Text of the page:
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Simon Outlines Plan for Homeland Defense

Politics: The GOP candidate would spend $400 million. Aides to Gov. Davis say some of the ideas are already being implemented.


SAN DIEGO — Republican gubernatorial candidate Bill Simon Jr. laid out a $400-million plan Tuesday to strengthen California's homeland defense with a proposal that echoes President Bush's emphasis on improving the training and equipment of police officers, firefighters and emergency personnel.

Saying Democratic Gov. Gray Davis has not done enough to sharpen the skills of the state's first line of response, Simon proposed requiring terrorism awareness training for all emergency workers and upgrading their equipment to cope with new weapons.

"Local public safety agents must be outfitted with the tools that are needed to respond to a biological, chemical or even nuclear attack," Simon said during a 30-minute lunchtime speech to a group of San Diego civic leaders. "It is they who are on the front lines of our war against terrorism, and we need to ensure that they are prepared for the battles of the future."

Aides to Davis called the GOP candidate's ideas redundant. Many of the items listed in Simon's plan have already been implemented, and the others will be rolled out after the state receives its share of federal money for homeland security, they said.

"He's ill informed, or he hasn't looked into this issue deeply," said the governor's security advisor, George Vinson. "To be frank, this is more of a press release than a plan."

Vinson said he and other law enforcement officials have been working on a strategic plan for California for the last six months. He added that many of the state's current procedures have been copied by federal officials as they design the Office of Homeland Security.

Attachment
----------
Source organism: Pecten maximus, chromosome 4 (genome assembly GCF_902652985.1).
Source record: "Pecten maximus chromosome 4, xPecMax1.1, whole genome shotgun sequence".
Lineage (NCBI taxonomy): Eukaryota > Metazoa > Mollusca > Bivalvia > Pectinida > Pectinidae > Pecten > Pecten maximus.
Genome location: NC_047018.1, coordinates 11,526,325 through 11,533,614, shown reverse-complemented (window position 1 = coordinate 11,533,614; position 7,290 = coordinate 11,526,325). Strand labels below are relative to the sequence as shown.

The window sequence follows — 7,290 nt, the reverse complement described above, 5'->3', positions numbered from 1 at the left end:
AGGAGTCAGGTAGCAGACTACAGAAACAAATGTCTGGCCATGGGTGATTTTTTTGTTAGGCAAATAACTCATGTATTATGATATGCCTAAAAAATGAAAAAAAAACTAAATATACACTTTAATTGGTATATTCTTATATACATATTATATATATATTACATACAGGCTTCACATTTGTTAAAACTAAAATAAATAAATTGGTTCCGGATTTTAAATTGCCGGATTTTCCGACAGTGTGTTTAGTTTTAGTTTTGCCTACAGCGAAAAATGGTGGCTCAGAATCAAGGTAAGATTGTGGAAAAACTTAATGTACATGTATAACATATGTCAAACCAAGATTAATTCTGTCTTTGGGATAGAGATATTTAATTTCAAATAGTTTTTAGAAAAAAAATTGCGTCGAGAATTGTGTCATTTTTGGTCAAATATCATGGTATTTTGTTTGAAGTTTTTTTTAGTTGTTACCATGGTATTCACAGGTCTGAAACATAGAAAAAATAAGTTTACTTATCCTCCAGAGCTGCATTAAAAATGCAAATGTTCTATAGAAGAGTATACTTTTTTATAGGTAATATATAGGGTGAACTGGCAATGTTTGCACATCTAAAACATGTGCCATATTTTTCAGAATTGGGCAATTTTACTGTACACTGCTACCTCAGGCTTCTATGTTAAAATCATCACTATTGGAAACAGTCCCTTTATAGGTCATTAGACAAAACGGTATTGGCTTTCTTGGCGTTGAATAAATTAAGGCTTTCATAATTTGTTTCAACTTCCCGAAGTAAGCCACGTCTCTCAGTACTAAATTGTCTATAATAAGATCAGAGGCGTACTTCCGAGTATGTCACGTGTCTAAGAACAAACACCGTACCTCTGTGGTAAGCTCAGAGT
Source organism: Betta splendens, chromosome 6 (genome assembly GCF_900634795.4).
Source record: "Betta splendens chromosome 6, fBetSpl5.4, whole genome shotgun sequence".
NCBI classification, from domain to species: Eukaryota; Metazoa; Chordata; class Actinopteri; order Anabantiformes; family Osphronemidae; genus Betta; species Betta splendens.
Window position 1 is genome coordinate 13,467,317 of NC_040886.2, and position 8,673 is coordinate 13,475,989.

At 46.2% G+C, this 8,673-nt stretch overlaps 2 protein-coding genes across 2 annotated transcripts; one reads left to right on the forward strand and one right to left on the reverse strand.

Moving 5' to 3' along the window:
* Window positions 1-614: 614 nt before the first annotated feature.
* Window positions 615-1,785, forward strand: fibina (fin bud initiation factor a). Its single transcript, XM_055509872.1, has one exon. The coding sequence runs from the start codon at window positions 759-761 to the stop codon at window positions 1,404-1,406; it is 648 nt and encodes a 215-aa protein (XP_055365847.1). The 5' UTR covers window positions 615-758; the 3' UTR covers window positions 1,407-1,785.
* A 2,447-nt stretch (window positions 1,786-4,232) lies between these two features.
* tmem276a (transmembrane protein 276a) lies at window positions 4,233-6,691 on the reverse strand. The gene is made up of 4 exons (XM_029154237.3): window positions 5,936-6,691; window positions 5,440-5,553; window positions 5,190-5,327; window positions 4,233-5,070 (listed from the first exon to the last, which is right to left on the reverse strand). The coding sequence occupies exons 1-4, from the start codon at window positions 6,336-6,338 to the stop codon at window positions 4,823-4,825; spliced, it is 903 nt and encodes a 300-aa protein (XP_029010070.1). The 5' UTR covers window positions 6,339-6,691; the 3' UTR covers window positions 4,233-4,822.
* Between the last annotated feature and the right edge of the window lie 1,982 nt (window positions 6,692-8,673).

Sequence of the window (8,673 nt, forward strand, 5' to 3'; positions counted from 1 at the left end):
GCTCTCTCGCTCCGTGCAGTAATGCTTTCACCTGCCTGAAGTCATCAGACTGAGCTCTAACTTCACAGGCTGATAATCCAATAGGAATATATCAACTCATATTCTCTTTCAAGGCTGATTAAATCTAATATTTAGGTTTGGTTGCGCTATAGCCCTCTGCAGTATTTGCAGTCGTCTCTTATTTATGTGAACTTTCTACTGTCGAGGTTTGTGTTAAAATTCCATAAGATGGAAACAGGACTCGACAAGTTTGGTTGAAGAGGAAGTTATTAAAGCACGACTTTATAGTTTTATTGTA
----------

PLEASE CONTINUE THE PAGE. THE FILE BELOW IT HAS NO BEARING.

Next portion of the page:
Simon noted that the state has yet to submit a proposal to the federal government for California's share of the $3.5 billion that Bush has earmarked to help state and local governments improve their security and emergency responses.

In January, the president said he wants that money to be spent on equipment for local rescue personnel, as well as training to deal with chemical and biological attacks. Vinson said the state's proposal, which is due by July 31, will be submitted soon.

Simon's plan, which an aide said was crafted with input from White House officials, is designed to maximize the amount of money California will get to enhance its emergency response and protection, the candidate said.

More than half of the $400-million plan would be financed with that federal money, Simon said. The remainder would come from state funds, although he did not specify how he would cover those costs at a time when the state faces a $23.6-billion deficit.

Simon said Tuesday that he would fill the state's funding gap by cutting spending instead of raising taxes, but he has not laid out a specific budget plan to cover all of the shortfall.

"I believe public safety is a priority," he told reporters after his speech. "And I believe that in a $100-billion budget, there has got to be room for the expenditures that will be necessary to implement my plan."

Several of Simon's proposals have already been put in place by the state, including the development of a curriculum to train emergency workers, the creation of a stockpile of equipment and medical supplies, and a cabinet-level office to coordinate emergency responses.

"The governor's plan is in action; he doesn't have to produce a piece of paper," said Davis campaign strategist Garry South. "Obviously, this was put together by somebody who doesn't understand what the government is doing right now."

The Republican candidate also proposed recruiting a volunteer corps of citizens and building a database of their skills so they could assist in cases of emergency. He said he would also create three specially trained National Guard battalions that could be deployed quickly to serve as police at scenes of terrorist attacks.

"It might not be possible to prevent all future attacks," Simon said. "This makes our thorough preparations all the more imperative. We must plan now so that if the time does come--God forbid--we can respond to any threat, overwhelm any attacker and direct successful rescue efforts."

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